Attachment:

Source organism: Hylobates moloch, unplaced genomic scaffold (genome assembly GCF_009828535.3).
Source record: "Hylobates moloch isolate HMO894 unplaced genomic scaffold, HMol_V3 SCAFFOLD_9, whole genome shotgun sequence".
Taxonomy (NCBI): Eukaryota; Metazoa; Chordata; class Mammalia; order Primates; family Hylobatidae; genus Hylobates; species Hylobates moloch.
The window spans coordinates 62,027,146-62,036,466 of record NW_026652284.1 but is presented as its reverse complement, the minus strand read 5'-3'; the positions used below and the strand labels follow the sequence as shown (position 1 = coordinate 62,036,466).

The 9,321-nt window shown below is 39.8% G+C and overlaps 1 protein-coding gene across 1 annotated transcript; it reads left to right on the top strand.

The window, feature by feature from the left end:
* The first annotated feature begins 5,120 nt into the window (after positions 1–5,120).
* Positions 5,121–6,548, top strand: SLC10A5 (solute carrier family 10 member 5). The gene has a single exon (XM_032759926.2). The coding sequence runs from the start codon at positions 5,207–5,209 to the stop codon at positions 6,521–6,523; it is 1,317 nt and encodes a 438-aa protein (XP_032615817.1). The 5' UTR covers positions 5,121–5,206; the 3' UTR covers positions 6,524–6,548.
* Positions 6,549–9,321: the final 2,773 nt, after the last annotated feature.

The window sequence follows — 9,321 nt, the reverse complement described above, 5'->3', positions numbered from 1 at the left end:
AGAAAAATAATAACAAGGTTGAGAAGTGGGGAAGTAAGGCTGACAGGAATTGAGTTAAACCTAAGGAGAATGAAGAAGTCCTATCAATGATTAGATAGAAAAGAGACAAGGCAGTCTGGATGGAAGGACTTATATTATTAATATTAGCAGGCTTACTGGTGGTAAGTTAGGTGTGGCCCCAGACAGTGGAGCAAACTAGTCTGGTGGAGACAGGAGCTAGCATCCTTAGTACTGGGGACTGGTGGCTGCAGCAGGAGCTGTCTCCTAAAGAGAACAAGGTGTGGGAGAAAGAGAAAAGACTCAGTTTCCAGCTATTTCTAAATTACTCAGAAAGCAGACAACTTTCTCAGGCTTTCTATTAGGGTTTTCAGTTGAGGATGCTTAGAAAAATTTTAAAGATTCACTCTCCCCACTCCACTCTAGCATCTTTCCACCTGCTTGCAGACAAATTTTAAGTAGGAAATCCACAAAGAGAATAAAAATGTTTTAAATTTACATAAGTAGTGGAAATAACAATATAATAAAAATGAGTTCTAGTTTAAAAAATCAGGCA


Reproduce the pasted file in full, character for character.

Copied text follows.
Source organism: Hylobates moloch, unplaced genomic scaffold (genome assembly GCF_009828535.3).
Source record: "Hylobates moloch isolate HMO894 unplaced genomic scaffold, HMol_V3 SCAFFOLD_9, whole genome shotgun sequence".
Taxonomy (NCBI): Eukaryota; Metazoa; Chordata; class Mammalia; order Primates; family Hylobatidae; genus Hylobates; species Hylobates moloch.
The window spans coordinates 62,027,146-62,036,466 of record NW_026652284.1 but is presented as its reverse complement, the minus strand read 5'-3'; the positions used below and the strand labels follow the sequence as shown (position 1 = coordinate 62,036,466).

The 9,321-nt window shown below is 39.8% G+C and overlaps 1 protein-coding gene across 1 annotated transcript; it reads left to right on the top strand.

The window, feature by feature from the left end:
* The first annotated feature begins 5,120 nt into the window (after positions 1–5,120).
* Positions 5,121–6,548, top strand: SLC10A5 (solute carrier family 10 member 5). The gene has a single exon (XM_032759926.2). The coding sequence runs from the start codon at positions 5,207–5,209 to the stop codon at positions 6,521–6,523; it is 1,317 nt and encodes a 438-aa protein (XP_032615817.1). The 5' UTR covers positions 5,121–5,206; the 3' UTR covers positions 6,524–6,548.
* Positions 6,549–9,321: the final 2,773 nt, after the last annotated feature.

The window sequence follows — 9,321 nt, the reverse complement described above, 5'->3', positions numbered from 1 at the left end:
AGAAAAATAATAACAAGGTTGAGAAGTGGGGAAGTAAGGCTGACAGGAATTGAGTTAAACCTAAGGAGAATGAAGAAGTCCTATCAATGATTAGATAGAAAAGAGACAAGGCAGTCTGGATGGAAGGACTTATATTATTAATATTAGCAGGCTTACTGGTGGTAAGTTAGGTGTGGCCCCAGACAGTGGAGCAAACTAGTCTGGTGGAGACAGGAGCTAGCATCCTTAGTACTGGGGACTGGTGGCTGCAGCAGGAGCTGTCTCCTAAAGAGAACAAGGTGTGGGAGAAAGAGAAAAGACTCAGTTTCCAGCTATTTCTAAATTACTCAGAAAGCAGACAACTTTCTCAGGCTTTCTATTAGGGTTTTCAGTTGAGGATGCTTAGAAAAATTTTAAAGATTCACTCTCCCCACTCCACTCTAGCATCTTTCCACCTGCTTGCAGACAAATTTTAAGTAGGAAATCCACAAAGAGAATAAAAATGTTTTAAATTTACATAAGTAGTGGAAATAACAATATAATAAAAATGAGTTCTAGTTTAAAAAATCAGGCA